5. This discovery is an example of what astronomers sometimes call "multi-messenger astronomy." What do they mean by that? If the neutrino had not been detected, would the discovery still be "multi-messenger?"

    Answer: Multi-messenger astronomy means that astronomers are getting information about an object from light (electromagnetic radiation) AND another source, like neutrinos or gravitational waves. If the neutrino had not been detected, this would not have been multi-messenger because all the other detections were made from observations of light.

  6. Why has a blazar like this never been discovered before? Do you expect to see more discoveries in the future? Why or why not?

    Answer: Astronomers did not have equipment capable of discovering these neutrinos until IceCube became operational just a few years ago.

  7. This discovery took many people working together, at many different facilities. The end of the article focuses on some of the difficulties and advantages of this approach. Describe one difficulty and one advantage of involving many scientists, particularly different kinds of scientists, in a scientific project.

    Answers will vary.

Reading Astronomy News: Neutron Stars and General Relativity

by Stacy Palen.

Here is a nice little article from NRAO that corresponds to material in Chapter 13 of Understanding Our Universe and Chapter 18 in 21st Century Astronomy: https://public.nrao.edu/news/neutron-stars-fall.

Questions for Students:

  1. Make a sketch of this triple-star system to show how the three objects move in their orbits as time passes.

    Answer: A sketch with a pair of stars in a small orbit around each other and the combined system making a much larger orbit around a third body.
  2. Anne Archibald says that they can “account for” every pulse since they began their observations. What does she mean by that: does she mean they observed every pulse or they can calculate the time of every pulse?

    Answer: The astronomers can calculate the time of every pulse.

  3. Think back to Ole Roemer’s observations of the speed of light. Roemer observed that the moons of Jupiter passed behind the planet sooner than expected when Jupiter was closer to Earth in its orbit because light did not have as far to travel from Jupiter to Earth. In addition, he observed that the moons passed later than expected when Jupiter was farther from Earth in its orbit. That’s because light had a greater distance to cover. From this, he was able to measure the speed of light to fair accuracy.  The experiment conducted in the article used a different type of “clock”, created not by orbiting moons, but by a rotating neutron star. Explain how the experiment described in the article is related to Roemer’s experiment. Remember, we now know the speed of light quite precisely.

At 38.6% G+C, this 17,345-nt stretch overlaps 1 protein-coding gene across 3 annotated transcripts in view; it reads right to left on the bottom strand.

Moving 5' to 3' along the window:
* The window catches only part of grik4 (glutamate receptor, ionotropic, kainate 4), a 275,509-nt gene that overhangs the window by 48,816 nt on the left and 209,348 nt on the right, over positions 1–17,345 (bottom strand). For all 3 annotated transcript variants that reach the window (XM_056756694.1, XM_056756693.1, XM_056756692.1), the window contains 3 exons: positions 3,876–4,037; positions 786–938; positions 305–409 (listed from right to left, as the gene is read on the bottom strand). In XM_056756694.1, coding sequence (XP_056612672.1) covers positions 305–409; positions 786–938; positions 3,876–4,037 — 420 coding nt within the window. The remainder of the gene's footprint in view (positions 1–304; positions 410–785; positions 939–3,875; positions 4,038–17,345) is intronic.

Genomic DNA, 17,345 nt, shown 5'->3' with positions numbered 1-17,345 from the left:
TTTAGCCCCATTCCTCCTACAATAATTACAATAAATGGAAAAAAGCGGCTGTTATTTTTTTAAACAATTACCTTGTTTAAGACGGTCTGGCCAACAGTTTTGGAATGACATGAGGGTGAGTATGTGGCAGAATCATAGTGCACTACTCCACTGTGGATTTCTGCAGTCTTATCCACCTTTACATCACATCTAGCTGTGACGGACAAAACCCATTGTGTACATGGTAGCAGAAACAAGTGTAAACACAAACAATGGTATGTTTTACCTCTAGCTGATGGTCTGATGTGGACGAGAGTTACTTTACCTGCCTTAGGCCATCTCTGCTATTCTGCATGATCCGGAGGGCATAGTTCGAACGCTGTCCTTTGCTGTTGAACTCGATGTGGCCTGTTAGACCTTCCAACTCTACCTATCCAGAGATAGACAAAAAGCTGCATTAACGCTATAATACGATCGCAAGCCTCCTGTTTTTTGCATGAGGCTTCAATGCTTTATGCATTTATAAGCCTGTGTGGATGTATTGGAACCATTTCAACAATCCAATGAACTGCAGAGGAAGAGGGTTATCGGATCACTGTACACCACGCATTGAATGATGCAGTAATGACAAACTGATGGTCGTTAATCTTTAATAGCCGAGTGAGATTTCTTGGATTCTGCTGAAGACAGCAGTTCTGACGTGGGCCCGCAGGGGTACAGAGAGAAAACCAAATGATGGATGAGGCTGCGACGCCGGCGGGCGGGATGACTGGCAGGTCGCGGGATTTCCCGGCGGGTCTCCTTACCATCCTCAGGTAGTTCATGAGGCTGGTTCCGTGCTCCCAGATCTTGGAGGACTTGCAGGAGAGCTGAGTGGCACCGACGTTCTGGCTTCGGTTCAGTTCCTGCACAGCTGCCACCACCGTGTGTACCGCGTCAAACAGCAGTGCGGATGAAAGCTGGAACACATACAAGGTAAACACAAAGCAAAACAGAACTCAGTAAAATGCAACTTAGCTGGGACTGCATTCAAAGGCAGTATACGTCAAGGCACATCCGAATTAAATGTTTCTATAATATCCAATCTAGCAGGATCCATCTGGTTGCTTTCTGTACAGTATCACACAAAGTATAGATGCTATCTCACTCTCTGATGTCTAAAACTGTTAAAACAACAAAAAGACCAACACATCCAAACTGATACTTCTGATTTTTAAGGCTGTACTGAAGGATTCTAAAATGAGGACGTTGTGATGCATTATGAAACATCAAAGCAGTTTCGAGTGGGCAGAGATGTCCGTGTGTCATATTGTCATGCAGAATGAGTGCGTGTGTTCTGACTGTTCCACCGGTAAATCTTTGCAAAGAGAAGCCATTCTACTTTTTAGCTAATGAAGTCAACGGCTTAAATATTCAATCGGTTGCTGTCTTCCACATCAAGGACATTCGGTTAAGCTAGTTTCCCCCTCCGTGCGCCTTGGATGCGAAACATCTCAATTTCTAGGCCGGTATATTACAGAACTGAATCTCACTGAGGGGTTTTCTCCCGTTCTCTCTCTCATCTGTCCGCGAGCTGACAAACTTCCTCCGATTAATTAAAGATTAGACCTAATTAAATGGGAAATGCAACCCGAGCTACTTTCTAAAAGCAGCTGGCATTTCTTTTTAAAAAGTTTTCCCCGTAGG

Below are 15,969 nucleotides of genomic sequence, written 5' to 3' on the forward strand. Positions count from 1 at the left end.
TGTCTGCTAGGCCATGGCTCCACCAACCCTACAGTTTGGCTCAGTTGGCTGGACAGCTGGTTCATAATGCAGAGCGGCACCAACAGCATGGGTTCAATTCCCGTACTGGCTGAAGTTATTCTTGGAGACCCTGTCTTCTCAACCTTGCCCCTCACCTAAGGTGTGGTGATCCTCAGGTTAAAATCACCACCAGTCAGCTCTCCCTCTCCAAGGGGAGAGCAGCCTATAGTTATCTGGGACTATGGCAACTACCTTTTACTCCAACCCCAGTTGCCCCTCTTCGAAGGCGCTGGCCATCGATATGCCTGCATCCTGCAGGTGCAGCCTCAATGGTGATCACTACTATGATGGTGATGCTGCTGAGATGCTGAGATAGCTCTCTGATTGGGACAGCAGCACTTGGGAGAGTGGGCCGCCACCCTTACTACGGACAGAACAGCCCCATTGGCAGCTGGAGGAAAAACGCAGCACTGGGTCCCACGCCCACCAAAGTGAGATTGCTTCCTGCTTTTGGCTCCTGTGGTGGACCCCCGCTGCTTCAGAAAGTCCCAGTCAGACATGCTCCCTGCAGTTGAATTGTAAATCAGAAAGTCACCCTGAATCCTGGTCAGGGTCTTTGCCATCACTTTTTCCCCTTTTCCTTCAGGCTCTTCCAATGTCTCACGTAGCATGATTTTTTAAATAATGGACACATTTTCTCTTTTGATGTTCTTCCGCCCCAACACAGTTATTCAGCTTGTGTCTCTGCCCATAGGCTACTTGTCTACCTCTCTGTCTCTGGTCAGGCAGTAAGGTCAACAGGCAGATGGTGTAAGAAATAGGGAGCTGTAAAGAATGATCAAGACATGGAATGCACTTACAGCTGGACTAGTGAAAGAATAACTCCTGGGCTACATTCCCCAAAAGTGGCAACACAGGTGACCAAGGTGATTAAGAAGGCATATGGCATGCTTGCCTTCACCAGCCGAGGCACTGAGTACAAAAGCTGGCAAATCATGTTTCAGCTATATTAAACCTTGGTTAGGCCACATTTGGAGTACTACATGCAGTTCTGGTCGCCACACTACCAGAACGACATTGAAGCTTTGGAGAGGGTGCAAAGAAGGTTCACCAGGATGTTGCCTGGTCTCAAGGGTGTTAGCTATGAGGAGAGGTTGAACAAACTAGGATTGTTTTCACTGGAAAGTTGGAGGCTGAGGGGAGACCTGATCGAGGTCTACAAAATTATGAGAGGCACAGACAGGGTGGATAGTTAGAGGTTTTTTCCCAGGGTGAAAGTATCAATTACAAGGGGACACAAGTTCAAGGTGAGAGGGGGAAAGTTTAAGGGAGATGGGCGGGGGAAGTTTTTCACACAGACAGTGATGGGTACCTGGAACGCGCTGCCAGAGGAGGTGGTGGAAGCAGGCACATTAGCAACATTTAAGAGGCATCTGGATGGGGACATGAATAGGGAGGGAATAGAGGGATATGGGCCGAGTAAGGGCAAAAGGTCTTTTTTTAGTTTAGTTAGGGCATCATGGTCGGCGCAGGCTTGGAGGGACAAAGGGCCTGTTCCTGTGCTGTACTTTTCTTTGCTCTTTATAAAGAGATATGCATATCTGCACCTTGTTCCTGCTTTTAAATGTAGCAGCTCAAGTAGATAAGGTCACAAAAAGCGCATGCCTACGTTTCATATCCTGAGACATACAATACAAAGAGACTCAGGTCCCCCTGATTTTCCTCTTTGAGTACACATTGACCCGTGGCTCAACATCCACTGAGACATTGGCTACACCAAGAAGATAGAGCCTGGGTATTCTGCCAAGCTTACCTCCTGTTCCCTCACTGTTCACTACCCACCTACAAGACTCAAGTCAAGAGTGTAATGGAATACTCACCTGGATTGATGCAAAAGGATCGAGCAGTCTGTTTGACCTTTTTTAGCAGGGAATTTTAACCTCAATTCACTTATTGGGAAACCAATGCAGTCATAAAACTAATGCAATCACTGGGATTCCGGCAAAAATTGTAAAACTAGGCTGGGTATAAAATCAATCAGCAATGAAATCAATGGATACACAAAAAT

Answer: This experiment solves the problem “backwards”. It used the known speed of light with the early arrival of a pulse to determine that the pulsar is closer.  A late arrival means the pulsar is farther away.

  4. “Gravitational binding energy” can be thought of as analogous to “nuclear binding energy”. Where in this course have you seen “nuclear binding energy”?

    Answer: Nuclear binding energy appears in discussions of nucleosynthesis, the proton-proton chain, the CNO cycle and the enrichment of the galaxy in heavier elements.

  5. Why is it important to test a scientific idea over and over again?

    Answer: It’s important to repeatedly test a scientific idea because there may be limits in which the idea fails.  These limits become more accessible over time as technology improves.

  6. Suppose that the result had been different. Imagine if the neutron star fell differently than the inner white dwarf. What would astronomers conclude about Einstein’s Equivalence Principle?

    Answer: Astronomers would conclude that the Equivalence Principle might be wrong for very dense objects. They would test this again in another system, if possible, as well as further test some of the alternative ideas mentioned in the article.

 

What other questions would you ask your students, based on this article? Feel free to leave suggestions in the comments!